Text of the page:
Send to

Choose Destination
See comment in PubMed Commons below
Diabetes Care. 2001 Apr;24(4):701-4.

Epipen as an alternative to glucagon in the treatment of hypoglycemia in children with diabetes.

Author information

Department of Pediatrics, Yale University, New Haven, Connecticut 06520, USA.



Fear of a severe hypoglycemic reaction is a major obstacle to achieving near-normal plasma glucose levels. Although parenteral glucagon is effective in treating these reactions, it is cumbersome to use, causes severe nausea, and is impractical in the school setting. Epinephrine is available as a premixed injection (Epipen) that may be used by all care providers. Using Epipen to treat hypoglycemia may be an effective, safe, and easy-to-use alternative to glucagon.


Ten children (age 11.7 +/- 2.4 years) with type 1 diabetes were studied on two occasions. After an overnight equilibration period, hypoglycemia was induced via an insulin pump (1 mU x kg(-1) x min(-1)). At a blood glucose level of 2.8 mmol/l, either glucagon (1 mg) or epinephrine (0.3 mg), in random order, was administered intramuscularly and responses were monitored.


Plasma free insulin concentrations were similar in both studies. Plasma glucose levels increased by 1.7 +/- 0.2 mmol/l (mean +/- SEM) in 10 min and by 2.6 +/- 0.2 mmol/l in 15 min with administration of glucagon and were not consistently increased with administration of epinephrine (P < 0.01). Peak glucagon concentrations after administration of glucagon were >60-fold higher than basal concentrations. After administration of epinephrine, peak epinephrine levels were 20-fold higher than basal concentrations.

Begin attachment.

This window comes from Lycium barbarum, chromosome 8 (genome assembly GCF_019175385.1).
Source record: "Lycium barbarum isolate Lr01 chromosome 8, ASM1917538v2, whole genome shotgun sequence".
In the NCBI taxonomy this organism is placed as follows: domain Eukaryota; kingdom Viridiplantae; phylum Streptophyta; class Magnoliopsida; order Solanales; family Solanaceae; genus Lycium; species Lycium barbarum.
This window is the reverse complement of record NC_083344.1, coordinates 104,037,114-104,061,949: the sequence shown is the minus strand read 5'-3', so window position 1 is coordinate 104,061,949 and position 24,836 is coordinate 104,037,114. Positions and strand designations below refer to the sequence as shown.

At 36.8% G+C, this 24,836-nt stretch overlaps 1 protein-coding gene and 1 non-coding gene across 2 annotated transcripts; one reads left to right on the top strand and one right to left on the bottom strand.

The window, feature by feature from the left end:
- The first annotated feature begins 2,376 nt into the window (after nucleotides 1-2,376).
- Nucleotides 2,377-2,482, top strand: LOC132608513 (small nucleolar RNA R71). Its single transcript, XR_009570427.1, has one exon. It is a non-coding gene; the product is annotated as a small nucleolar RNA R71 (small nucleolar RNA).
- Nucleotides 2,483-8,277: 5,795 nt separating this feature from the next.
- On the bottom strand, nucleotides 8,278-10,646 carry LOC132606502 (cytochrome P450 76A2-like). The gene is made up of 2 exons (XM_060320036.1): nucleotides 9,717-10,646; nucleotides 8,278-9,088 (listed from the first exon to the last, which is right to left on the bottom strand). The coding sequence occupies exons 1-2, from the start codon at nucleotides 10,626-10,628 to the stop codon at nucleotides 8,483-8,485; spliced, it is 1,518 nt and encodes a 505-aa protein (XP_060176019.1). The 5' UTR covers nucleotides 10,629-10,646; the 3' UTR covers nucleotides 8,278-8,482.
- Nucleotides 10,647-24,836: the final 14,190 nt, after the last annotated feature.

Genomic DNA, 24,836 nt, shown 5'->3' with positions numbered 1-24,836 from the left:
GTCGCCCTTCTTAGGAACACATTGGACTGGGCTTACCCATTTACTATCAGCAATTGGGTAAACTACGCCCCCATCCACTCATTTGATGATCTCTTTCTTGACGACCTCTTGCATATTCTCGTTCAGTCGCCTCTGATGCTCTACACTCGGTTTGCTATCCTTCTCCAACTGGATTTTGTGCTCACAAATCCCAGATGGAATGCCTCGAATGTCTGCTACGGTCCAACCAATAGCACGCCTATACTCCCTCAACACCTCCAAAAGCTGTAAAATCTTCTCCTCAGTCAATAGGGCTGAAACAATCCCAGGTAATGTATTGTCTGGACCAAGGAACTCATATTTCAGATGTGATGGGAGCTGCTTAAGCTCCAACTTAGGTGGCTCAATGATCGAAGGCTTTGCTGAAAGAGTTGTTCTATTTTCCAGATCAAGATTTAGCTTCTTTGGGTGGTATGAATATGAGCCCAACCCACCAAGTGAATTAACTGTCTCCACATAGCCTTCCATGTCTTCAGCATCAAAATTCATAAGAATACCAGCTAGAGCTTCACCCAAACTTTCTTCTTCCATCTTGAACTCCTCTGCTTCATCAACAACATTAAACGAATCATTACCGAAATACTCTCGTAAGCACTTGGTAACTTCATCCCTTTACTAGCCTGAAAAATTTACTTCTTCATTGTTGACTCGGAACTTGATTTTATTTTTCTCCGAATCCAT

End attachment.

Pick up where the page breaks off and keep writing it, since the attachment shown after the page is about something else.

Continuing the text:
Epinephrine does not seem to be an adequate substitute for glucagon in the treatment of severe hypoglycemia. The effectiveness of glucagon in reversing hypoglycemia and its side effects of nausea and vomiting are likely related to the markedly supraphysiologic plasma levels achieved with the standard intramuscular dose.

[Indexed for MEDLINE]
PubMed Commons home

PubMed Commons

How to join PubMed Commons

    Supplemental Content

    Full text links

    Icon for HighWire
    Loading ...
    Support Center